"McCandless wasn't some feckless slacker, adrift and confused, wracked by existential despair," Krakauer writes. "To the contrary: His life hummed with meaning and purpose. But the meaning he wrested from existence lay beyond the comfortable path: McCandless distrusted the value of things that came easily. He demanded much of himself—more, in the end, than he could deliver." Except for the last half-sentence, this entire passage is also true of Haines. And in that half-sentence lies all the difference. Haines scholar Steven B. Rogers, in "Stories I Have Listened To," his essay on Haines, McCandless, and Alaska, is blunt: "Being alone in the Alaskan wilderness can, for some, be a richly rewarding experience, but nature is unforgiving to those who do not show it the respect it deserves and demands."
In the book of Into the Wild, Krakauer—an experienced outdoorsman and mountain climber—gives instances of his own youthful lack of respect for nature, particularly his early adventure climbing the Devils Thumb in the Stikine Ice Cap on the Alaska-British Columbia border. Like McCandless, he went in full of willful joy. Like McCandless, he made a lot of rookie mistakes. Unlike McCandless, he lived to tell the tale. That Krakauer sees McCandless as a brother, and is filled with rueful admiration for him, is beyond doubt.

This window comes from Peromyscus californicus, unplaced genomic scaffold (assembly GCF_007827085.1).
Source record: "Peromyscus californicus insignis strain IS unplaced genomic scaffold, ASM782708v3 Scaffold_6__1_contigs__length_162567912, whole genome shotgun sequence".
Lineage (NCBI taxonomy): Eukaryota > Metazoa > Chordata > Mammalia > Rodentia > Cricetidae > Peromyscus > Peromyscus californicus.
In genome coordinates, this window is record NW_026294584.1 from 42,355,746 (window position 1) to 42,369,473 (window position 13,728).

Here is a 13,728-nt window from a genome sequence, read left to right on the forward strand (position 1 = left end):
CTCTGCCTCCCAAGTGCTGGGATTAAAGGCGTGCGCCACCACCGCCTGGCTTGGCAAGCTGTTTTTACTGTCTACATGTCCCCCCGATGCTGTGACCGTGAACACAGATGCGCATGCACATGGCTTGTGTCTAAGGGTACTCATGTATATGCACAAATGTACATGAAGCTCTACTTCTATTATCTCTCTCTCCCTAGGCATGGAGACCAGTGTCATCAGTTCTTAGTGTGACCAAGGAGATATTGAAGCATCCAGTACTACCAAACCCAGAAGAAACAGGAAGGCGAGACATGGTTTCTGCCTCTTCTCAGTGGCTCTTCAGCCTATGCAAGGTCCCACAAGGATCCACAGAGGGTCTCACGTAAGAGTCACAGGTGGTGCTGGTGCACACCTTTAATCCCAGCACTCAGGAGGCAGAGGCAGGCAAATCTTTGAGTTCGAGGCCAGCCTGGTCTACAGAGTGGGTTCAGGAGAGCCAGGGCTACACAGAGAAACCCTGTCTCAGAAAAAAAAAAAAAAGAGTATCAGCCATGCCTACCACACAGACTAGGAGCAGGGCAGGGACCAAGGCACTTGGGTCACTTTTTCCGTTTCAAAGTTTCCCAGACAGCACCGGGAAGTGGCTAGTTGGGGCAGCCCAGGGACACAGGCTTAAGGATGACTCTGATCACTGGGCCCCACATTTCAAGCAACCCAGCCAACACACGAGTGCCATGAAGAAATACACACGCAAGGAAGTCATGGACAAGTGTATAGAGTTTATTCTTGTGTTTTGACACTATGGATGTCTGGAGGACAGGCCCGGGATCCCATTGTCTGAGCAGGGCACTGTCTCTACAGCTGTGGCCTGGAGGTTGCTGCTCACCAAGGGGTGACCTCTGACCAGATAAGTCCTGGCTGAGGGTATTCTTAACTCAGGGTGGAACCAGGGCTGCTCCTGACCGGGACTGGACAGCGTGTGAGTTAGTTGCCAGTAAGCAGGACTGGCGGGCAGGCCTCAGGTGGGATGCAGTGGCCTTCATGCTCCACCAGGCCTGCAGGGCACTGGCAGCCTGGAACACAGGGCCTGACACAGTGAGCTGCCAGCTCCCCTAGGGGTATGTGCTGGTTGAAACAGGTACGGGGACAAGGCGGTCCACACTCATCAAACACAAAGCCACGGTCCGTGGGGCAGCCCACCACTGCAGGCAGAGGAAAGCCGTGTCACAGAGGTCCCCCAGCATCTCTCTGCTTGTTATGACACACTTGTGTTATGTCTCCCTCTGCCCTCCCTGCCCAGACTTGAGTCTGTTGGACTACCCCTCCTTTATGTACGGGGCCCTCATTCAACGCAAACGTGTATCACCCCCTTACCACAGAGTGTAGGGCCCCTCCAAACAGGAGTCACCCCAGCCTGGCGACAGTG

Krakauer is on record as loving Sean Penn's film of Into the Wild, and the two men have become friends. I saw bits and pieces of the "Iconoclasts" program featuring Penn and Krakauer on the Sundance Channel Web site. "This guy is just a force of nature," Krakauer says of Penn at one point. "He does what he wants, when he wants, the way he wants it, and he does not give a rat's ass what anyone else thinks."
As soon as I heard that, I found myself thinking, "Who does that sound like?"
In other words, Penn's film of Into the Wild is as close as we can possibly get to McCandless making a film about himself. What Krakauer admires about McCandless regretfully and qualifiedly, Penn admires wholeheartedly. Penn is famous as being one of the most outspoken of Hollywood stars, a group not generally known for being replete with wallflowers, and McCandless' very recklessness is precisely what appeals to him. Hollywood, like few other places in the world and definitely unlike the Alaskan wilderness, regularly rewards outsized personalities and grandiose gestures. Is it any wonder, then, that Penn's film comes perilously close to hagiography?